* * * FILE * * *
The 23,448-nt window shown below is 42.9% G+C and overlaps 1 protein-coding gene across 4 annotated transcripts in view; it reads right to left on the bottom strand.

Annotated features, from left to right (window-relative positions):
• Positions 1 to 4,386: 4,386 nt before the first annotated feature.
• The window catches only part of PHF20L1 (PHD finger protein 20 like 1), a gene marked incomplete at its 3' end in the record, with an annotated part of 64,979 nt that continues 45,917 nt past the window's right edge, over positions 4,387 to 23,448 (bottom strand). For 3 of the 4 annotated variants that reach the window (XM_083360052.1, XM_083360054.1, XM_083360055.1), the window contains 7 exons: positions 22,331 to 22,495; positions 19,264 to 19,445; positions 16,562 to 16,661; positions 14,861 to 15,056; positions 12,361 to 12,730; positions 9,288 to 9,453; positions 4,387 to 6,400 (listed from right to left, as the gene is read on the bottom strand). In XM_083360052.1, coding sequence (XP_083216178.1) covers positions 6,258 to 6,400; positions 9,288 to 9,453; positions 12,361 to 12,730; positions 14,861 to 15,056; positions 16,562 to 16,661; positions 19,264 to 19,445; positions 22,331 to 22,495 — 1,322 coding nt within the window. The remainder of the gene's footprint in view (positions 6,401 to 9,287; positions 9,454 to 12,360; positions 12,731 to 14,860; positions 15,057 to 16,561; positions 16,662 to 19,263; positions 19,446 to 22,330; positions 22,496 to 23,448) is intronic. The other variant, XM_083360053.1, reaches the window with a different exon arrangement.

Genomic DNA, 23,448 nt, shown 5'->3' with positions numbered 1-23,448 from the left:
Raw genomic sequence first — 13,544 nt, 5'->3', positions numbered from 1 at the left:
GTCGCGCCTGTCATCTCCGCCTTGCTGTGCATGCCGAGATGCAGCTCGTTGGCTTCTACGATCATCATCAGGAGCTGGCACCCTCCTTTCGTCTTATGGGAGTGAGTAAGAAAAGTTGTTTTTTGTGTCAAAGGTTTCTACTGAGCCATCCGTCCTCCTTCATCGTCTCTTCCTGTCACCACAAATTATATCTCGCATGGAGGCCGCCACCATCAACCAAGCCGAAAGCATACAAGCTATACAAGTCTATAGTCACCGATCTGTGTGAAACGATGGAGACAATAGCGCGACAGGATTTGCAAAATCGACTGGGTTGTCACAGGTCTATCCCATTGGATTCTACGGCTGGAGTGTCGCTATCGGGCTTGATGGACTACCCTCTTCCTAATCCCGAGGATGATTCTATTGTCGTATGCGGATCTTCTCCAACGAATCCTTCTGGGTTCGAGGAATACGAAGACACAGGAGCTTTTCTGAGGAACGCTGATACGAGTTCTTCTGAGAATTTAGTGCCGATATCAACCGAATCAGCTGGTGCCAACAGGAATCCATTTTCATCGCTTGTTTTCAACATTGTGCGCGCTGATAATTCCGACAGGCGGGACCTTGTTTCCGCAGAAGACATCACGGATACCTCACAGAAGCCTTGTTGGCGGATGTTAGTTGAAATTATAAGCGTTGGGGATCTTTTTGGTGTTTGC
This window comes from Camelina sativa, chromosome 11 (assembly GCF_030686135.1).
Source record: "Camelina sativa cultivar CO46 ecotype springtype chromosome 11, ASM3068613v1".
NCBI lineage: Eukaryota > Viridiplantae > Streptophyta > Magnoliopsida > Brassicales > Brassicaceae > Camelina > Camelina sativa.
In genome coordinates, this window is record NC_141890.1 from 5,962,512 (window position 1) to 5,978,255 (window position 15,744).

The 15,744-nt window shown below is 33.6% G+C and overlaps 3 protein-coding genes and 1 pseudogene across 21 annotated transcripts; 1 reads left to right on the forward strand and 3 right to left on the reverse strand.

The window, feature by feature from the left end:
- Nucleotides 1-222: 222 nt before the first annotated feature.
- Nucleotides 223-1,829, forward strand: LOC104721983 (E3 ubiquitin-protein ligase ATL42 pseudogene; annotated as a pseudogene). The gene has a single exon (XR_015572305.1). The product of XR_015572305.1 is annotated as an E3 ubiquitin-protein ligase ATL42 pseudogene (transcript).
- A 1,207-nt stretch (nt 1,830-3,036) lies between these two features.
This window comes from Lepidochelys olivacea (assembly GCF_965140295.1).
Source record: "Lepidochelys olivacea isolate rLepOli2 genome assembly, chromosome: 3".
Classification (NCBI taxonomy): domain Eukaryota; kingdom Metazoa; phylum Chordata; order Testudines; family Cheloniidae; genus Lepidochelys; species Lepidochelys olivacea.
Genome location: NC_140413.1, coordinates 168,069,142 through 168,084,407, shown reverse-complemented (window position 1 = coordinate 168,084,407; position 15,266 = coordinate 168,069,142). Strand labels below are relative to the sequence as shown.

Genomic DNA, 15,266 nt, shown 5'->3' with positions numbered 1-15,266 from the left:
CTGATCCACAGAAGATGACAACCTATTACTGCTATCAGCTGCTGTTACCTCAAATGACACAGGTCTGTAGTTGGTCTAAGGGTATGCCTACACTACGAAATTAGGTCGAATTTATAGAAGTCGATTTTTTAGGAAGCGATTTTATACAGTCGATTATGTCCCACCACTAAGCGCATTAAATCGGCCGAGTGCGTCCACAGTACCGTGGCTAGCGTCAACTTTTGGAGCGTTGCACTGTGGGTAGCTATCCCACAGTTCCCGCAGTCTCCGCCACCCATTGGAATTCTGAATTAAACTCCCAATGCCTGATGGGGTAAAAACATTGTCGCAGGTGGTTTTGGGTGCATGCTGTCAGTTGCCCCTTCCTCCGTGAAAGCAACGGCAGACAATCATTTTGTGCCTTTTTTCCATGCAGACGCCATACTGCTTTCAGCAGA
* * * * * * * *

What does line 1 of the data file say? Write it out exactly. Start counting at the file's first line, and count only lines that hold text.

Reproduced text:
The 23,448-nt window shown below is 42.9% G+C and overlaps 1 protein-coding gene across 4 annotated transcripts in view; it reads right to left on the bottom strand.